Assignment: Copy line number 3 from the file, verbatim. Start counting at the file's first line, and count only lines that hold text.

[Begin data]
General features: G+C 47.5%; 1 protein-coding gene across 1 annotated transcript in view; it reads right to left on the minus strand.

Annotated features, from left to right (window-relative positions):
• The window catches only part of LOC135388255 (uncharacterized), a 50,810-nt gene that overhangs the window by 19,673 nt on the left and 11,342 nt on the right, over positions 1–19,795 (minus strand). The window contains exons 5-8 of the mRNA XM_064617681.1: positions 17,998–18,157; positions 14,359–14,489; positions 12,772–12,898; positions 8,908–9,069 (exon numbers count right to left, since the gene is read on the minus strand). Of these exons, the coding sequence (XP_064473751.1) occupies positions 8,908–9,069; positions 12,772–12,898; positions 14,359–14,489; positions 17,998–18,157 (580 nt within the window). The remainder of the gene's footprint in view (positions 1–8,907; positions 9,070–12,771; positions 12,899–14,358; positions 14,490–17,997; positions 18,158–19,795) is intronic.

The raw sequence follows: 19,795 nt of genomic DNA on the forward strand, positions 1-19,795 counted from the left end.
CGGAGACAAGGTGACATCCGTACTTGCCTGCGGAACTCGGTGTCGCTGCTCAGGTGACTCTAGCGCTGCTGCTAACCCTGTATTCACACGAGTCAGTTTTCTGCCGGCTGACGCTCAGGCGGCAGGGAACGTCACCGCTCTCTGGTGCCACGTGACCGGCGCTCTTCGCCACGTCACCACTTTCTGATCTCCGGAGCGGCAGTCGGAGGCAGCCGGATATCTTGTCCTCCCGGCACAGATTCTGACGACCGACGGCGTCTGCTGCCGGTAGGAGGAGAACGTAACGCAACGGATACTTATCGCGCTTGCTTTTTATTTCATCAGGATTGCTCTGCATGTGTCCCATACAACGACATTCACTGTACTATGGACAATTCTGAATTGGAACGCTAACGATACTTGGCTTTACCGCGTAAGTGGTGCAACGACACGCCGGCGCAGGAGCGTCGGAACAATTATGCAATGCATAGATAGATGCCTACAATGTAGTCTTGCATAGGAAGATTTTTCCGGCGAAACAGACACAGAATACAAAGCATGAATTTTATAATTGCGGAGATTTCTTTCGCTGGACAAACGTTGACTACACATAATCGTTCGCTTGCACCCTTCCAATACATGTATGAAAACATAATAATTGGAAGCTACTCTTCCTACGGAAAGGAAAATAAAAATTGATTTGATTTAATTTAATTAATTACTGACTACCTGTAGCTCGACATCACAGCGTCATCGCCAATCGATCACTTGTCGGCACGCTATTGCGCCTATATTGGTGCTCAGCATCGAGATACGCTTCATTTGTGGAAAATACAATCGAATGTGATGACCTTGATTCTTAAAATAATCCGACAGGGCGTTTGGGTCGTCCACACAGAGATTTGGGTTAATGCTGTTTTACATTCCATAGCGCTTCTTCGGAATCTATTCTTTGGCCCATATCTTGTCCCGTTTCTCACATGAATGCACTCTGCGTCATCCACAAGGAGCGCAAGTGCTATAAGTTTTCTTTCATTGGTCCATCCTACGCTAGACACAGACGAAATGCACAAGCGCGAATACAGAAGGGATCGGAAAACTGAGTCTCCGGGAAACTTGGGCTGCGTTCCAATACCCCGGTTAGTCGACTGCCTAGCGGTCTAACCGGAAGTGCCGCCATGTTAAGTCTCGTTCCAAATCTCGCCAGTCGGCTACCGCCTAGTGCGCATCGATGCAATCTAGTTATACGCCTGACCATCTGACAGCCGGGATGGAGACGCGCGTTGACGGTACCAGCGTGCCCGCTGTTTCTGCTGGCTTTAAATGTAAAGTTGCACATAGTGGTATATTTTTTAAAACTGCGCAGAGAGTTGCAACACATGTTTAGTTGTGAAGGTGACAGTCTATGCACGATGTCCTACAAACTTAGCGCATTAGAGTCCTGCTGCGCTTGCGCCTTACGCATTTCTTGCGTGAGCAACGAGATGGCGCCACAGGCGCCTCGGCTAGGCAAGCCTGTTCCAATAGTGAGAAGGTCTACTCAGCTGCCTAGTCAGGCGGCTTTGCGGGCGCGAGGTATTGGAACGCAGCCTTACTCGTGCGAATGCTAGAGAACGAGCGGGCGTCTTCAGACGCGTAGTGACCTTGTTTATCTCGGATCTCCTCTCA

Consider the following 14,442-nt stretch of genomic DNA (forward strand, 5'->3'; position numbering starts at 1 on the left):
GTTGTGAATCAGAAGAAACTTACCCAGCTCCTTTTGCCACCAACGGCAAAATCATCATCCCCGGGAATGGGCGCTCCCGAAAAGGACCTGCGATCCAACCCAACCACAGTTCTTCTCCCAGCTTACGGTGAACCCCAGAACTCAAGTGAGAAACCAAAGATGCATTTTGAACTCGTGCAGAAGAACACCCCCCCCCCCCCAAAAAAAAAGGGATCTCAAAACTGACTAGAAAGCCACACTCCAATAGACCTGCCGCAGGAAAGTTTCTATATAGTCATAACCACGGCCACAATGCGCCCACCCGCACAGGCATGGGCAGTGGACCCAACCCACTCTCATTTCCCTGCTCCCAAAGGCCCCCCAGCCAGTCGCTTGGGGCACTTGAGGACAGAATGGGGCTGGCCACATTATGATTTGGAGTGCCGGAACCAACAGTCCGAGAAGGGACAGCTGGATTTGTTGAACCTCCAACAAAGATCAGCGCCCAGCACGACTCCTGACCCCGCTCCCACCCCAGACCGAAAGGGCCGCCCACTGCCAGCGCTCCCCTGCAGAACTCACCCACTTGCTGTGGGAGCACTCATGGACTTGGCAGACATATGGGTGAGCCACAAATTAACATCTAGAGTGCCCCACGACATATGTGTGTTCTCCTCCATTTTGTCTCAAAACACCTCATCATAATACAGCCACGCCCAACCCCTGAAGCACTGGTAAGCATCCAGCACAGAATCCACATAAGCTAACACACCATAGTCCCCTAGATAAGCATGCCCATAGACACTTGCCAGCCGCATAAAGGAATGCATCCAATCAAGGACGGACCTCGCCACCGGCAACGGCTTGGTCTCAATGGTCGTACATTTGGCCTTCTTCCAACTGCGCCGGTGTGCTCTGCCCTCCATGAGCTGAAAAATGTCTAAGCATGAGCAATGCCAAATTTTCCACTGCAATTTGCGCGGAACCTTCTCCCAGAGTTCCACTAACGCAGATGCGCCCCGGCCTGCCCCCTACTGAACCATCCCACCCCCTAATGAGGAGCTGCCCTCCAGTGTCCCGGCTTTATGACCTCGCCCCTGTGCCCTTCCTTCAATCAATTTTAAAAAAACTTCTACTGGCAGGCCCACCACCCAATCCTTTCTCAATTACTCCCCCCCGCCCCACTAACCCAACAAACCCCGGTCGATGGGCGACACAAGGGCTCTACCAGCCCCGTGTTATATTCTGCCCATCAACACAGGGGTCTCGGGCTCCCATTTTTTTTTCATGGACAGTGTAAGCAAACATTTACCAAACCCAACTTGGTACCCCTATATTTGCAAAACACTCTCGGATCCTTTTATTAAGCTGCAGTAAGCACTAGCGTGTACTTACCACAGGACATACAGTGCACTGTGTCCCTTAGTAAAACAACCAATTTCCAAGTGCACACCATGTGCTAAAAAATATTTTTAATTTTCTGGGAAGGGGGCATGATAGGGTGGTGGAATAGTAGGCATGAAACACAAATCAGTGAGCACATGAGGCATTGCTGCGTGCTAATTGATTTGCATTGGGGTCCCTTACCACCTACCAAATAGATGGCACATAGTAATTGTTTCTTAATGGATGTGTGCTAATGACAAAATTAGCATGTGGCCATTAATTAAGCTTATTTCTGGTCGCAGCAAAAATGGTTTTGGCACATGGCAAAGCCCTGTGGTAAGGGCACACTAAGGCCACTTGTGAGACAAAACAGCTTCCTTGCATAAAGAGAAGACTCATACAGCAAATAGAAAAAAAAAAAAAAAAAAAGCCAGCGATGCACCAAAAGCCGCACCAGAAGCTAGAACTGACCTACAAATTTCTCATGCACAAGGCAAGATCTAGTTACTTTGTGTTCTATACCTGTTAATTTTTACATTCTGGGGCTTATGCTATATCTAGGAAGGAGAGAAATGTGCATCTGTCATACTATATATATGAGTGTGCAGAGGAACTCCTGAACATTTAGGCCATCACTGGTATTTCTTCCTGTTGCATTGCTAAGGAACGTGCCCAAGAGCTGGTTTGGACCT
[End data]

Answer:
• The window catches only part of LOC135388255 (uncharacterized), a 50,810-nt gene that overhangs the window by 19,673 nt on the left and 11,342 nt on the right, over positions 1–19,795 (minus strand). The window contains exons 5-8 of the mRNA XM_064617681.1: positions 17,998–18,157; positions 14,359–14,489; positions 12,772–12,898; positions 8,908–9,069 (exon numbers count right to left, since the gene is read on the minus strand). Of these exons, the coding sequence (XP_064473751.1) occupies positions 8,908–9,069; positions 12,772–12,898; positions 14,359–14,489; positions 17,998–18,157 (580 nt within the window). The remainder of the gene's footprint in view (positions 1–8,907; positions 9,070–12,771; positions 12,899–14,358; positions 14,490–17,997; positions 18,158–19,795) is intronic.